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I'm working on a project to recognize people by their skeleton using Microsoft Kinect SDK.

The problem is that the skeleton size grows as the person moves towards the Kinect sensor. I need to build my system in a way to be independent of the position of the person. I don't know how to solve this problem.

Some related works say " the skeleton should be normalized in the time domain." , I don't know what that means!

Any advice would be appreciated.

Thank you

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1 Answer 1

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I believe the normalization methods depends on the reason you need it. Maybe you can provide more information on why you would need a normalized skeleton.

Here are some methods that I can think of:

  1. Compute a 3D bounding box (AABB) for the skeleton joints. Find the axis where the AABB is the largest and calculate a scale factor so that size would be 1.0. You can then apply this scaling factor on all other axes.

  2. Maybe you want skeleton joints independent of their position. In this case, you can use a joint (e.g. spine) and consider that the origin of your skeleton. Then, compute every other joint position as:

    newjointPosition = oldjointPosition - spinePosition;

If you need a more specific answer, please tell us more about your app and requirements.

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Thank you for your answer. Let me give an example to explain. When I measure the height of a person using the Kinect, I get different results depending on the position of the user (the distance between the user and the sensor). I want to get the same result no matter what the position of the user is. –  Bab On Jul 23 '13 at 20:18
How do you compute the height of the person at this moment? I don't have a kinect right now to test, but as far as I remember the joint positions are in a 3D space. This means that it doesn't matter the distance from the sensor... the Y component should be constant. –  Andrei Stanescu Jul 23 '13 at 20:48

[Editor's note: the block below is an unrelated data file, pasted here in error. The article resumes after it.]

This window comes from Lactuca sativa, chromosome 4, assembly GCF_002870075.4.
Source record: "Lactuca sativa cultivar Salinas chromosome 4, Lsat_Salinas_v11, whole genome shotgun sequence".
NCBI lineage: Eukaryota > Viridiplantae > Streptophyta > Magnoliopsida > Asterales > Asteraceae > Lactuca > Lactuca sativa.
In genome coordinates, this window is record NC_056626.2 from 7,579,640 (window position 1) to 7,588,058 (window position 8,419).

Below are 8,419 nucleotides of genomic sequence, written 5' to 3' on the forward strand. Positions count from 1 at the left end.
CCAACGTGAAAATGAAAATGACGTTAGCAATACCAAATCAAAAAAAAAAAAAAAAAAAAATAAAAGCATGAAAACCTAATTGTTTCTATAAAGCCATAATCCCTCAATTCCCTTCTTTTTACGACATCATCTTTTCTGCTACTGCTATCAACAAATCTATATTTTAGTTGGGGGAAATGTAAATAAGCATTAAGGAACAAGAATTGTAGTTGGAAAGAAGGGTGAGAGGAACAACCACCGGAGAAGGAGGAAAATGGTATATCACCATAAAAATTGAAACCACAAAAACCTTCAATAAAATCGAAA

This link says link the height is the sum of the lengths of the following line segments: Head - ShoulderCenter ShoulderCenter - Spine Spine - HipCenter HipCenter - KneeLeft or KneeRight KneeLeft / KneeRight - AnkleLeft / AnkleRight AnkleLeft / AnkleRight - FootLeft / FootRight –  Bab On Jul 23 '13 at 21:04
The method seems fair, although it is susceptible to some degree of error (as the article also says). Do you see a big change in the measured user's height while he moves? What is the distance from the sensor you are standing at? –  Andrei Stanescu Jul 23 '13 at 21:11
Thank you. I was wrong! and you are right. Now, I almost get the same height no matter the distance. But how? Could you please explain to me what do you mean by this " the joint positions are in a 3D space. This means that it doesn't matter the distance from the sensor... the Y component should be constant"? –  Bab On Jul 23 '13 at 21:48
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